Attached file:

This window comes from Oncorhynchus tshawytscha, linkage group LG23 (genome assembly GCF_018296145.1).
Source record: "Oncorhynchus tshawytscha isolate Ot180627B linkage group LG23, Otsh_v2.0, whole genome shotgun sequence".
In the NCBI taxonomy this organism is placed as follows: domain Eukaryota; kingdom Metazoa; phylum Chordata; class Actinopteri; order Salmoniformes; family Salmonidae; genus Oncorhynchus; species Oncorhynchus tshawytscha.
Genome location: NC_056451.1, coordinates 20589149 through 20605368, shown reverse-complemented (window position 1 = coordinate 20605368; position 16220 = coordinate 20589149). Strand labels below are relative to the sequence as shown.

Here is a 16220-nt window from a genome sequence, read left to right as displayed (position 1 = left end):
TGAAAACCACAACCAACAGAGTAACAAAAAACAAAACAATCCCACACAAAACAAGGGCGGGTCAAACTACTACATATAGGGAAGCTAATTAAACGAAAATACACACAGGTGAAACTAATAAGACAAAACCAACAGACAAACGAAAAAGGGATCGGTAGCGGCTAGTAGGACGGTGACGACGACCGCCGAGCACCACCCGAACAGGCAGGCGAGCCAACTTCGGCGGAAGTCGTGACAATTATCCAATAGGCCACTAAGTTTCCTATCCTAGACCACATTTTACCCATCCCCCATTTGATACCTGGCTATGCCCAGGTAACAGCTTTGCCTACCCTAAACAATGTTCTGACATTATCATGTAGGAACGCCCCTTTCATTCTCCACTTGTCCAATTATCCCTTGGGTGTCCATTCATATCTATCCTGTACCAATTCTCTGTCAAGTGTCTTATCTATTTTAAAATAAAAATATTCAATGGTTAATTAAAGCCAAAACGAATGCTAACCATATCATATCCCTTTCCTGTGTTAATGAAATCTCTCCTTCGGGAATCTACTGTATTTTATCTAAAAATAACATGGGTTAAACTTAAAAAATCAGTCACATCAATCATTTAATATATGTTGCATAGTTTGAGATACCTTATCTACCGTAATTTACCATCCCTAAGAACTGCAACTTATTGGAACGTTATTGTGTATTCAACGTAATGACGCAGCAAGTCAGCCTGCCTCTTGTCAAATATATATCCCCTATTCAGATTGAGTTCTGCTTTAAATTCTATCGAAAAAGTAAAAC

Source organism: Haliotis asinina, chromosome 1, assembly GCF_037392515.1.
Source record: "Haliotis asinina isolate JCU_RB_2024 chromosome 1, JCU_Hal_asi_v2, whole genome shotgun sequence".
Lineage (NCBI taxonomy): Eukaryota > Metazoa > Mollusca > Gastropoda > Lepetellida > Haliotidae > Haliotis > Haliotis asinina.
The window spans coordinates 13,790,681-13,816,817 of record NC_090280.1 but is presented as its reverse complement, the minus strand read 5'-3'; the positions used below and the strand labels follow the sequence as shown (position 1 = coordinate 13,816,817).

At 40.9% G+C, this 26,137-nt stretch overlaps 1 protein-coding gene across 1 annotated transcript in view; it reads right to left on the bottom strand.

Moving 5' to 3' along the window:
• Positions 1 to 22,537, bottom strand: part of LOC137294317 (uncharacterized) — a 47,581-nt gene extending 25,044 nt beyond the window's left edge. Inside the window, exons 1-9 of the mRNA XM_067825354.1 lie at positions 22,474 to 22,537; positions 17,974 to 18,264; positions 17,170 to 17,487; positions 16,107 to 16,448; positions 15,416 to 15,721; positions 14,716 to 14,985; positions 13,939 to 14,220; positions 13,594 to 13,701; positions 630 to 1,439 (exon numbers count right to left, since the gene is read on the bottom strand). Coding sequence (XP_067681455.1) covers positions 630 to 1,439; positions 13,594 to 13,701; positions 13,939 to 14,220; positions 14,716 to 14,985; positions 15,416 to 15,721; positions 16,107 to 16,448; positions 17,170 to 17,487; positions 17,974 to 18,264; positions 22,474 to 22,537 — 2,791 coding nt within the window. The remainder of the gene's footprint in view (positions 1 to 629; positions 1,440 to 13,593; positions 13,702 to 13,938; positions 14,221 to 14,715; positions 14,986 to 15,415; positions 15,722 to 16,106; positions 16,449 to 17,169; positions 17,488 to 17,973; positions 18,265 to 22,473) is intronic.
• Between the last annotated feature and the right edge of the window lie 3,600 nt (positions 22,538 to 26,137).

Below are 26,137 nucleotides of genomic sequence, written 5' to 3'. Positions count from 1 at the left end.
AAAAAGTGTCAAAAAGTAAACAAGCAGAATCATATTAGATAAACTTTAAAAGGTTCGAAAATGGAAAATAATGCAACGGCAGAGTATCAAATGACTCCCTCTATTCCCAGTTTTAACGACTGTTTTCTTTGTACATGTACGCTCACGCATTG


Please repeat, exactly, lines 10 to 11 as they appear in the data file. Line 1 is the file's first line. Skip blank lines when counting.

The window spans coordinates 13,790,681-13,816,817 of record NC_090280.1 but is presented as its reverse complement, the minus strand read 5'-3'; the positions used below and the strand labels follow the sequence as shown (position 1 = coordinate 13,816,817).

At 40.9% G+C, this 26,137-nt stretch overlaps 1 protein-coding gene across 1 annotated transcript in view; it reads right to left on the bottom strand.